At the start of World War II, the Army Air Forces created a number of liaison squadrons, equipped with Piper L-4s and Stinson L-5s flown by enlisted pilots who maintained their own planes. Originally the squadrons were intended to conduct “limited observation, transport, and miscellaneous air tasks.” Their operations soon extended far beyond that, limited only by the ingenuity and daring of the pilots and the capabilities of their light planes.
One of the most renowned units was the 25th Liaison Squadron in the southwest Pacific. Its pilots soon were acting as forward air controllers, attacking Japanese outposts with tommy guns, hand grenades, and gasoline-filled drop tanks and resupplying isolated friendly forces, but the 25th was most celebrated for its many search-and-rescue missions in jungle areas far behind enemy lines.
In early 1944, the 25th’s A Flight, dubbed “Guinea Short Lines,” was based at Gusap, New Guinea–a strip in the Ramu Valley encircled by jungle with mountain ranges to the north and south rising to 13,000 feet. On Feb. 15, a P-40 went down about 100 miles northwest of Gusap. Three A Flight L-5s took off immediately to locate the crash. One of them was flown by TSgt. Eugene Salternik, who was to land if possible and pick up the pilot.
The burning P-40 was sighted but not the pilot. Sergeant Salternik found an open field covered with Kunai grass about a mile away. Too late to pull up, he discovered that the tough grass was six to eight feet tall. It flipped his aircraft on its back, breaking the propeller. Uninjured and undaunted, Salternik started out on foot to find the pilot but was overtaken by darkness.
In the morning, L-5s from Gusap dropped supplies and equipment, along with a message to stay where he was. An Australian commando would be parachuted in to help with the rescue. The next day Lt. Hector Henstridge made a perfect jump from an L-5, his first ever. The day after that, Henstridge and Salternik found Lt. Nelson Flack, the P-40 pilot, hungry and lost but in good condition. The three men spent the next two days trying to prepare a strip for other L-5s that would fly them out. On Feb. 22, SSgt. James Nichols landed on the rough strip, but his L-5 was damaged beyond repair.
The 71st Reconnaissance Group at Nadzab decided no more planes and pilots could be risked. The four men, led by the jungle-trained Australian lieutenant, would walk out to meet an Australian patrol at a point some 35 miles distant. Henstridge estimated that, traveling through dense jungle, swamps, and over steep ridges, it would take eight days. Their rations for two days could be stretched to last for 10, Henstridge thought. Since Japanese patrols were known to be in the area, they should start at once.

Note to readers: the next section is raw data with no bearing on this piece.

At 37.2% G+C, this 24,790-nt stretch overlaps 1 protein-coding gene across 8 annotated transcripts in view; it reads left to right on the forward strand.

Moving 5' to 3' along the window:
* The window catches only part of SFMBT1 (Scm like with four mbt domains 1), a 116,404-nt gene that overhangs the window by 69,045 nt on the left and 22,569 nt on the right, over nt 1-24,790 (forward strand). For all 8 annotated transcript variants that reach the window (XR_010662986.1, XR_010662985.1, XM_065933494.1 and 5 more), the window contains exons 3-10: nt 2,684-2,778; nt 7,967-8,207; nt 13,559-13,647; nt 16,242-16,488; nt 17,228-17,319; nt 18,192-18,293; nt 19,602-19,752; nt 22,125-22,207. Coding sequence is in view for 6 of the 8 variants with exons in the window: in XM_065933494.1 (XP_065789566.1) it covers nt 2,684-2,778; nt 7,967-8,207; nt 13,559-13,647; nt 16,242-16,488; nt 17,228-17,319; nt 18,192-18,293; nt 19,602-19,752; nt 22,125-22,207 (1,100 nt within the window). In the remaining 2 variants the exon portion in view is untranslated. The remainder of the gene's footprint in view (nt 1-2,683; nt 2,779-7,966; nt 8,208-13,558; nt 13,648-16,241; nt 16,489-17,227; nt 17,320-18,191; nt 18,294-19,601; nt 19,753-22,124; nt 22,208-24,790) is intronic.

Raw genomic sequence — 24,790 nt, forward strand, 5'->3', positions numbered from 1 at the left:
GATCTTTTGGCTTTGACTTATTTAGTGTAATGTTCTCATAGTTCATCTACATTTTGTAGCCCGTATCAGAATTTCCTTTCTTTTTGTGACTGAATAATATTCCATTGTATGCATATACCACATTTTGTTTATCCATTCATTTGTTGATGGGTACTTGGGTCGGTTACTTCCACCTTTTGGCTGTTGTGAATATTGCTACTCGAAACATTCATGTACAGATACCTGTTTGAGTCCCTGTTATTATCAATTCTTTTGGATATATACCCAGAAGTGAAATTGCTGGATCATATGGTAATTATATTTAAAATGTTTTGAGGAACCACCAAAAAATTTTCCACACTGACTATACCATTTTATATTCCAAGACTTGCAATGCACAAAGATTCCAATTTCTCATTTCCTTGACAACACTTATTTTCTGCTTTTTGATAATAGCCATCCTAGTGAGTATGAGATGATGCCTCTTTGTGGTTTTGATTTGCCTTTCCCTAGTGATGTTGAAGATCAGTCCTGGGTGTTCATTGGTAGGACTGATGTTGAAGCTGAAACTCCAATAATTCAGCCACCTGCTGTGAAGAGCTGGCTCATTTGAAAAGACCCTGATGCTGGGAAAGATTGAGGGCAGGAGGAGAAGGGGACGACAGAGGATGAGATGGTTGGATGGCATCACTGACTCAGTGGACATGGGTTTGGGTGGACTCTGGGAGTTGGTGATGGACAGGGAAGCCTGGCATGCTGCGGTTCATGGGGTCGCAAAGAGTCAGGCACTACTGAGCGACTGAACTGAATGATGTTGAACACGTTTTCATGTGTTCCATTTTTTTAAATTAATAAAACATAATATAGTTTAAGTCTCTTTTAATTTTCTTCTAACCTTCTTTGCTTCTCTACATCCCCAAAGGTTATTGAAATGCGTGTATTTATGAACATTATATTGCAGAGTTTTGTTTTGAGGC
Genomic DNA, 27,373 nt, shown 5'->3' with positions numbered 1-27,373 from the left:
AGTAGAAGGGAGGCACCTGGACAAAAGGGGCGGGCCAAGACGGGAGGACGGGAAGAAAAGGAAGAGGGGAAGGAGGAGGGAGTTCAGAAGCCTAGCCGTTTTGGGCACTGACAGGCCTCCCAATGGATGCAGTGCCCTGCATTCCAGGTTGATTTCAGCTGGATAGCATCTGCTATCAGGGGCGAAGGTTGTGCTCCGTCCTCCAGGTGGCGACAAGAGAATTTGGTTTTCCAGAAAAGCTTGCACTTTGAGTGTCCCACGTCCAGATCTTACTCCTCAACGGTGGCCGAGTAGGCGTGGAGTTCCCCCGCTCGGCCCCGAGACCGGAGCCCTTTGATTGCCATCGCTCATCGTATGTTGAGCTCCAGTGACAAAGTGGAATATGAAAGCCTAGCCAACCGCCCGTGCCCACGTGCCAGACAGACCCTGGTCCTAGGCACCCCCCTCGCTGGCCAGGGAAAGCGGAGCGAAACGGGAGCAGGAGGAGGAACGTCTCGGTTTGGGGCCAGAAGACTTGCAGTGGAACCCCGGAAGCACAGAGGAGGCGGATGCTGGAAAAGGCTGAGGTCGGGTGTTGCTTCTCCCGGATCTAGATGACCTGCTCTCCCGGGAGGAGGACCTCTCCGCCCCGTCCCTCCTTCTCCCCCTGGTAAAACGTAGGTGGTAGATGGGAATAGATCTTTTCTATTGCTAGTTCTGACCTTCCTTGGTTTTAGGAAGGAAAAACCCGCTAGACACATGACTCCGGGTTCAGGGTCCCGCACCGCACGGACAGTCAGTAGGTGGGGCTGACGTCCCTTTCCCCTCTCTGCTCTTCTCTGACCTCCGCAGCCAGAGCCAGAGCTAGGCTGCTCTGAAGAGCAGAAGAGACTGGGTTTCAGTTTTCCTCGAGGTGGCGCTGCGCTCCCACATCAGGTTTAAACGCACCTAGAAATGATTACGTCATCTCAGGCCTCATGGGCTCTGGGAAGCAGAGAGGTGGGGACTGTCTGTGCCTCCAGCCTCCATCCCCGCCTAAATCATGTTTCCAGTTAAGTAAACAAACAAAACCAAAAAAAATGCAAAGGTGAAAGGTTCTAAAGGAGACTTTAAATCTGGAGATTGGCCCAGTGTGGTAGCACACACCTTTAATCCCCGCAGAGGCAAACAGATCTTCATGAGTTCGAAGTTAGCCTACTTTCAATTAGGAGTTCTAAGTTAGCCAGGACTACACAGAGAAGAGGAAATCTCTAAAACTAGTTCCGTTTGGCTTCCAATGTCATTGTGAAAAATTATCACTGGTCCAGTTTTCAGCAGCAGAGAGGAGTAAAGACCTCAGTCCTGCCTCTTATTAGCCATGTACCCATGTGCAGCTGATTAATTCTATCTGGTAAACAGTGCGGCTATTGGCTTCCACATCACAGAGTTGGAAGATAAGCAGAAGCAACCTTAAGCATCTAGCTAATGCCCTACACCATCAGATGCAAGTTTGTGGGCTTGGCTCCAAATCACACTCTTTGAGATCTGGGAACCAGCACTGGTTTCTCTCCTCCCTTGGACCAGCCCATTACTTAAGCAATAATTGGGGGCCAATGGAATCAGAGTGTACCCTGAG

For several days, supply planes from Gusap searched for the four men, whose signals were hidden by the rain forest canopy. The men, believed captured or killed, finally were declared missing in action, and the search was abandoned.
Hacking their way through jungle growth was exhausting work for undernourished men whose nights were spent fighting swarms of mosquitoes, other tropical insects, and leeches. Whenever possible, they followed streams, wading in water sometimes chest-deep. Then a stream would turn in the wrong direction, and they had to climb ridges so steep and narrow it was necessary to crawl, clinging to roots and vines. This sequence was repeated over and over as the men fought their way painfully through the dank, sunless rain forest.
On March 3, 10 days after leaving the crash site, their food ran out. From then on, they ate fish caught in the muddy streams, and nuts. Nightly rains often made it impossible to build a fire to dry their clothing. On those nights the fish were eaten raw. About that time their shoes, constantly wet, began to disintegrate. Raw, bleeding feet demanded frequent stops for rest. In their weakened condition, even gathering wood for a fire became a monumental task, but the men staggered on, a few hundred yards at a time.
Flack, Henstridge, Nichols, and Salternik were overtaken on March 10 by an Australian patrol that had been following Japanese troops who were searching for the four men. They were taken to an Australian patrol shelter and, two days later, flown to the hospital at Gusap. All had lost between 25 and 30 pounds and had contracted malaria, but all recovered.
Sergeants Salternik and Nichols were awarded the Silver Star for their part in saving the P-40 pilot. Such daring exploits had not been envisioned for the AAF’s liaison squadrons, but the airmen who flew those small planes were a tough, determined lot. No challenge was too great for them.
Thanks to retired California ANG MSgt. William Bennett for relating this story and to Eugene Salternik for providing photographs and copies of official rescue reports written by the three Americans.
Published May 1992. For presentation on this web site, some Valor articles have been amended for accuracy.